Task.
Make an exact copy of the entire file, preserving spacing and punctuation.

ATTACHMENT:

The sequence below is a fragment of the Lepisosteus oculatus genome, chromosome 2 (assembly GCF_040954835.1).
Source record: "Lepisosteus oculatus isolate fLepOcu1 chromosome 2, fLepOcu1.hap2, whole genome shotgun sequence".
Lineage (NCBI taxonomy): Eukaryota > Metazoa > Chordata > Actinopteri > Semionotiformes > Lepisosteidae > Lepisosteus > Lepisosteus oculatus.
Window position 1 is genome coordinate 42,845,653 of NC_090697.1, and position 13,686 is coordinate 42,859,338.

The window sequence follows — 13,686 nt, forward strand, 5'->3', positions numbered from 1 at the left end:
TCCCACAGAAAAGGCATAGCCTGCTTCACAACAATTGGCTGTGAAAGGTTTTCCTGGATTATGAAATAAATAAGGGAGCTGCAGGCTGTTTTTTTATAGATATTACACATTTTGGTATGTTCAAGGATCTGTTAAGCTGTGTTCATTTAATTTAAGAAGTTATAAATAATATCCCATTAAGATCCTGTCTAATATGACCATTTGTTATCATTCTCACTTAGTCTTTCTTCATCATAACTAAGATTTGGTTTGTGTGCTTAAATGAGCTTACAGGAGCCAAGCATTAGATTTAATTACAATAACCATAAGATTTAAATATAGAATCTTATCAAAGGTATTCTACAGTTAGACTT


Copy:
The sequence below is a fragment of the Lepisosteus oculatus genome, chromosome 2 (assembly GCF_040954835.1).
Source record: "Lepisosteus oculatus isolate fLepOcu1 chromosome 2, fLepOcu1.hap2, whole genome shotgun sequence".
Lineage (NCBI taxonomy): Eukaryota > Metazoa > Chordata > Actinopteri > Semionotiformes > Lepisosteidae > Lepisosteus > Lepisosteus oculatus.
Window position 1 is genome coordinate 42,845,653 of NC_090697.1, and position 13,686 is coordinate 42,859,338.

The window sequence follows — 13,686 nt, forward strand, 5'->3', positions numbered from 1 at the left end:
TCCCACAGAAAAGGCATAGCCTGCTTCACAACAATTGGCTGTGAAAGGTTTTCCTGGATTATGAAATAAATAAGGGAGCTGCAGGCTGTTTTTTTATAGATATTACACATTTTGGTATGTTCAAGGATCTGTTAAGCTGTGTTCATTTAATTTAAGAAGTTATAAATAATATCCCATTAAGATCCTGTCTAATATGACCATTTGTTATCATTCTCACTTAGTCTTTCTTCATCATAACTAAGATTTGGTTTGTGTGCTTAAATGAGCTTACAGGAGCCAAGCATTAGATTTAATTACAATAACCATAAGATTTAAATATAGAATCTTATCAAAGGTATTCTACAGTTAGACTT